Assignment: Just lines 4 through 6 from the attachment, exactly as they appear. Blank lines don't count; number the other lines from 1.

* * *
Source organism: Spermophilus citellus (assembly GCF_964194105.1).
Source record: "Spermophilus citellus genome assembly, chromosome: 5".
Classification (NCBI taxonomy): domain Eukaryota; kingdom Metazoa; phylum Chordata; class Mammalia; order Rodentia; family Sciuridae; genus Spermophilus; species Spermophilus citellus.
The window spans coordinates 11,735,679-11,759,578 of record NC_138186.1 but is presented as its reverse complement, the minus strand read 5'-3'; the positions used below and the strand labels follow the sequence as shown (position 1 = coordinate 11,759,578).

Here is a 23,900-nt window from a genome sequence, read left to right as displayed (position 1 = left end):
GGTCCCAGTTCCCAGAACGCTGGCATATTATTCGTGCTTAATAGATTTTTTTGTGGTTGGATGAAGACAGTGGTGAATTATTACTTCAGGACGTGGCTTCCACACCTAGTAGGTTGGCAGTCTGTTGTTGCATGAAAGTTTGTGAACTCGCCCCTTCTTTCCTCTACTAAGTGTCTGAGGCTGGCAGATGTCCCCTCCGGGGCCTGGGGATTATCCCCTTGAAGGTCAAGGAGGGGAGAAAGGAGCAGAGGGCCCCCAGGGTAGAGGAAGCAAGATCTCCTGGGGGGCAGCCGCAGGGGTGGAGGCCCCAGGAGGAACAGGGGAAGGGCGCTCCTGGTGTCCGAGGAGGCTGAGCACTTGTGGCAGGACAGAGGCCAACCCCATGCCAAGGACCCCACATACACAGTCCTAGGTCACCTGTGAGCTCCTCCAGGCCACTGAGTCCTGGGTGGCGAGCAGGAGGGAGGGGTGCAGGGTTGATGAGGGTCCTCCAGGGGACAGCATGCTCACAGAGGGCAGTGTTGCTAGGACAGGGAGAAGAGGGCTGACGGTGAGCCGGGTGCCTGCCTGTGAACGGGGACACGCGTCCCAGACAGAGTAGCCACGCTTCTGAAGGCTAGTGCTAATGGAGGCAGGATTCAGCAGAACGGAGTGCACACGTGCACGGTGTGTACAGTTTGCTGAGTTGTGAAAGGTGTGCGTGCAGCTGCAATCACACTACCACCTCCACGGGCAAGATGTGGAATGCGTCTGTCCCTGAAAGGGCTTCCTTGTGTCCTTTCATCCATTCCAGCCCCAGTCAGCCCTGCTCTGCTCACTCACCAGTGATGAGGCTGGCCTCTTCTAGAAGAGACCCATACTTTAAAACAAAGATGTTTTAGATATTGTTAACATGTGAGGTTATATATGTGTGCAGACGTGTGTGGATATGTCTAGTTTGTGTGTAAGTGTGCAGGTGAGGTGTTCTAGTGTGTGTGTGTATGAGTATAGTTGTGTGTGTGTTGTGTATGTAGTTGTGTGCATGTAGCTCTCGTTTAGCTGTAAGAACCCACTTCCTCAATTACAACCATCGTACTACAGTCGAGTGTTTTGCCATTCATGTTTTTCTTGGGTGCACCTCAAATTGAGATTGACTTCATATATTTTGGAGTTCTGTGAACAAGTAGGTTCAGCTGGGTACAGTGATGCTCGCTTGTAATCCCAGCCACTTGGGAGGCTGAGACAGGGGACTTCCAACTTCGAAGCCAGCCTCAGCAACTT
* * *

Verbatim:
The window spans coordinates 11,735,679-11,759,578 of record NC_138186.1 but is presented as its reverse complement, the minus strand read 5'-3'; the positions used below and the strand labels follow the sequence as shown (position 1 = coordinate 11,759,578).

Here is a 23,900-nt window from a genome sequence, read left to right as displayed (position 1 = left end):
GGTCCCAGTTCCCAGAACGCTGGCATATTATTCGTGCTTAATAGATTTTTTTGTGGTTGGATGAAGACAGTGGTGAATTATTACTTCAGGACGTGGCTTCCACACCTAGTAGGTTGGCAGTCTGTTGTTGCATGAAAGTTTGTGAACTCGCCCCTTCTTTCCTCTACTAAGTGTCTGAGGCTGGCAGATGTCCCCTCCGGGGCCTGGGGATTATCCCCTTGAAGGTCAAGGAGGGGAGAAAGGAGCAGAGGGCCCCCAGGGTAGAGGAAGCAAGATCTCCTGGGGGGCAGCCGCAGGGGTGGAGGCCCCAGGAGGAACAGGGGAAGGGCGCTCCTGGTGTCCGAGGAGGCTGAGCACTTGTGGCAGGACAGAGGCCAACCCCATGCCAAGGACCCCACATACACAGTCCTAGGTCACCTGTGAGCTCCTCCAGGCCACTGAGTCCTGGGTGGCGAGCAGGAGGGAGGGGTGCAGGGTTGATGAGGGTCCTCCAGGGGACAGCATGCTCACAGAGGGCAGTGTTGCTAGGACAGGGAGAAGAGGGCTGACGGTGAGCCGGGTGCCTGCCTGTGAACGGGGACACGCGTCCCAGACAGAGTAGCCACGCTTCTGAAGGCTAGTGCTAATGGAGGCAGGATTCAGCAGAACGGAGTGCACACGTGCACGGTGTGTACAGTTTGCTGAGTTGTGAAAGGTGTGCGTGCAGCTGCAATCACACTACCACCTCCACGGGCAAGATGTGGAATGCGTCTGTCCCTGAAAGGGCTTCCTTGTGTCCTTTCATCCATTCCAGCCCCAGTCAGCCCTGCTCTGCTCACTCACCAGTGATGAGGCTGGCCTCTTCTAGAAGAGACCCATACTTTAAAACAAAGATGTTTTAGATATTGTTAACATGTGAGGTTATATATGTGTGCAGACGTGTGTGGATATGTCTAGTTTGTGTGTAAGTGTGCAGGTGAGGTGTTCTAGTGTGTGTGTGTATGAGTATAGTTGTGTGTGTGTTGTGTATGTAGTTGTGTGCATGTAGCTCTCGTTTAGCTGTAAGAACCCACTTCCTCAATTACAACCATCGTACTACAGTCGAGTGTTTTGCCATTCATGTTTTTCTTGGGTGCACCTCAAATTGAGATTGACTTCATATATTTTGGAGTTCTGTGAACAAGTAGGTTCAGCTGGGTACAGTGATGCTCGCTTGTAATCCCAGCCACTTGGGAGGCTGAGACAGGGGACTTCCAACTTCGAAGCCAGCCTCAGCAACTT